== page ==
We recently acquired a client who had been using a competitor's web development service for many years.
During the process of updating our client's online order form to a complete eCommerce store, we discovered that our competitor is selling their clients a VERY insecure order-form setup where credit card numbers are sent via e-mail in plain text.
Our client no longer uses this system, but our competitor's website indicates that they still have at least one client who is still using this dangerous setup.
In our dealings with this competitor (prying domain names etc. loose from their clutches) they have been rude and unhelpful, sometimes even verbally combative. All the same, I can understand that it stinks to lose a client and one doesn't want to make it TOO easy. But they were pretty unprofessional, IMO.
Anyway, please respond to the poll or leave feedback here if you have any thoughts to share. Thanks!
I personally like the idea of both b and c. I'd gauge how to handle your email to the client AFTER you receive a response from your competitor. Document everything well though, be very polite and professional, as I feel any action that is not anonymous, could be kicking the hornets nest, so to speak, though it must be done. Think of what a good story this is for talking to future prospective clients, while leaving your competitors name out.
So the question here really is what is the right thing to do... I think doing C & D both would really be the morally appropriate options. You have no obligation to deal with your competitor if they are verbally abusive. Also, they probably know that what they are doing is insecure.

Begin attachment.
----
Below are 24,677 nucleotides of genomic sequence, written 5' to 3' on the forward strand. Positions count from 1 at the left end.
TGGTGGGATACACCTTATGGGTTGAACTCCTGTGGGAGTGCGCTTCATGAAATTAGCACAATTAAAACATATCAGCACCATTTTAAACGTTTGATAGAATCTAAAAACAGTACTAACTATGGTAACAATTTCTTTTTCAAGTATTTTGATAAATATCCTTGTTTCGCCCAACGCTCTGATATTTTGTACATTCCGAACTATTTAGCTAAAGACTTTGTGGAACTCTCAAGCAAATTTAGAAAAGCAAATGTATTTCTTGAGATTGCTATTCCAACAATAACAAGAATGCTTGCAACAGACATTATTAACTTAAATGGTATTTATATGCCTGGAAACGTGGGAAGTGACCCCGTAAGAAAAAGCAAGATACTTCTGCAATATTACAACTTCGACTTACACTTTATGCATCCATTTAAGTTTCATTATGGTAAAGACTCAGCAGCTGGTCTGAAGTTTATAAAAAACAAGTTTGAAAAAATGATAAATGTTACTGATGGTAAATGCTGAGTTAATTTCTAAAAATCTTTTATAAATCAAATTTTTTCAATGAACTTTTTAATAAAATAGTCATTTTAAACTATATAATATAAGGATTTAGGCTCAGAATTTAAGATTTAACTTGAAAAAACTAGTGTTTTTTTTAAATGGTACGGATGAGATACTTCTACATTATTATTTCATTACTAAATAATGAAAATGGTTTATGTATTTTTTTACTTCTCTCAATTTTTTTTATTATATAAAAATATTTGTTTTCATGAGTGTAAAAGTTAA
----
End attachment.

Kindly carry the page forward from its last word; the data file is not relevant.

I only see it morally incorrect to not notify the client, but not in a format that would imply that you are looking for their business.
See, that's the thing - I'd LOVE their business, so it feels a bit icky to tell the client about this huge risk they're taking, while knowing that it looks like I'm trolling for business. Maybe we should intentionally decide not to work with this particular client even if they ask?
Thank you for the responses.
I'm disappointed that no one else is giving their input here, unless of course you have some good poll results. Anyway my post was stating that you should form your email to the client as if you are not requesting their business, you are just sending a concerned FYI. They will undoubtedly put some research in to the matter as well as the company that notified them of this. They know that you are hoping for their business just by sending them that FYI, but it's not in bad light if you mention nothing of your services and how you can fix it.
EDIT: Actually letting them know how their private information should be held would be a good idea, just not that you offer that service
Who are you disappointed at? I think there is some decent feedback on this thread... there could be more, but the OP got some advice.
I'm sorry I was thinking that Lalia and I were the only posters. Additionally I read your post wrong the first time around Tanya. So Tanya and I differ on the original contact with your competitor, I don't necessarily see contacting them as a must myself either. But please notify the client. I think if you take the high road and notify them without "advertising" your services. No one likes sales calls or spam emails, you'll get your point across that you can do better with a professional informative email.
Very much agreed. Cheers K. Wolfe
Thanks, guys. I'm kind of surprised that this thread is "hot" (many views, burning icon) but only got 2 people to respond.
HOWEVER, your responses were super high-quality and I appreciate them very much. They've helped me a lot, so thanks again.
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